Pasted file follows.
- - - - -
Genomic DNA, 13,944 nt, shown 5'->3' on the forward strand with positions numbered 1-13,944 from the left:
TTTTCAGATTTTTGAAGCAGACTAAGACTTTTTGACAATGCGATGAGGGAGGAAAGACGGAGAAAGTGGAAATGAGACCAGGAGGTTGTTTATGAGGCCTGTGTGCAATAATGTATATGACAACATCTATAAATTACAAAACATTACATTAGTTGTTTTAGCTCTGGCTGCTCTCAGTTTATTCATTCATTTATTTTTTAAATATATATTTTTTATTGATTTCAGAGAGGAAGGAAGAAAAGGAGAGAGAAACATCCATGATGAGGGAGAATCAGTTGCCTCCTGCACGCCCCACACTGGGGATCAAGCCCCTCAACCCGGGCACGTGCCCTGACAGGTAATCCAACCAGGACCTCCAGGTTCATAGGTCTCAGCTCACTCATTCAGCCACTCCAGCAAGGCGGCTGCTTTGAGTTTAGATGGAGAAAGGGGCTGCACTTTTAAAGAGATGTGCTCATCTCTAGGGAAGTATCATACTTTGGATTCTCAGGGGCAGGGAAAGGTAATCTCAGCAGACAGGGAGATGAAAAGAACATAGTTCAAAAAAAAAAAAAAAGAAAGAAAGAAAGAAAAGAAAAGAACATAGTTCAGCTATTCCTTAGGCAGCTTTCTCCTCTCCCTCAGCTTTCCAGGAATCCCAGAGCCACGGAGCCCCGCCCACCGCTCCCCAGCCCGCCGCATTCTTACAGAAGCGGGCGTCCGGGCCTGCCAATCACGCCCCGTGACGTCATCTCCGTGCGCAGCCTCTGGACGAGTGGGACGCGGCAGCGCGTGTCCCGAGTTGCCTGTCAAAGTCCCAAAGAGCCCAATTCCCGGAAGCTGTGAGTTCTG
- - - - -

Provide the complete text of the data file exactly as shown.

Genomic DNA, 13,944 nt, shown 5'->3' on the forward strand with positions numbered 1-13,944 from the left:
TTTTCAGATTTTTGAAGCAGACTAAGACTTTTTGACAATGCGATGAGGGAGGAAAGACGGAGAAAGTGGAAATGAGACCAGGAGGTTGTTTATGAGGCCTGTGTGCAATAATGTATATGACAACATCTATAAATTACAAAACATTACATTAGTTGTTTTAGCTCTGGCTGCTCTCAGTTTATTCATTCATTTATTTTTTAAATATATATTTTTTATTGATTTCAGAGAGGAAGGAAGAAAAGGAGAGAGAAACATCCATGATGAGGGAGAATCAGTTGCCTCCTGCACGCCCCACACTGGGGATCAAGCCCCTCAACCCGGGCACGTGCCCTGACAGGTAATCCAACCAGGACCTCCAGGTTCATAGGTCTCAGCTCACTCATTCAGCCACTCCAGCAAGGCGGCTGCTTTGAGTTTAGATGGAGAAAGGGGCTGCACTTTTAAAGAGATGTGCTCATCTCTAGGGAAGTATCATACTTTGGATTCTCAGGGGCAGGGAAAGGTAATCTCAGCAGACAGGGAGATGAAAAGAACATAGTTCAAAAAAAAAAAAAAAGAAAGAAAGAAAGAAAAGAAAAGAACATAGTTCAGCTATTCCTTAGGCAGCTTTCTCCTCTCCCTCAGCTTTCCAGGAATCCCAGAGCCACGGAGCCCCGCCCACCGCTCCCCAGCCCGCCGCATTCTTACAGAAGCGGGCGTCCGGGCCTGCCAATCACGCCCCGTGACGTCATCTCCGTGCGCAGCCTCTGGACGAGTGGGACGCGGCAGCGCGTGTCCCGAGTTGCCTGTCAAAGTCCCAAAGAGCCCAATTCCCGGAAGCTGTGAGTTCTG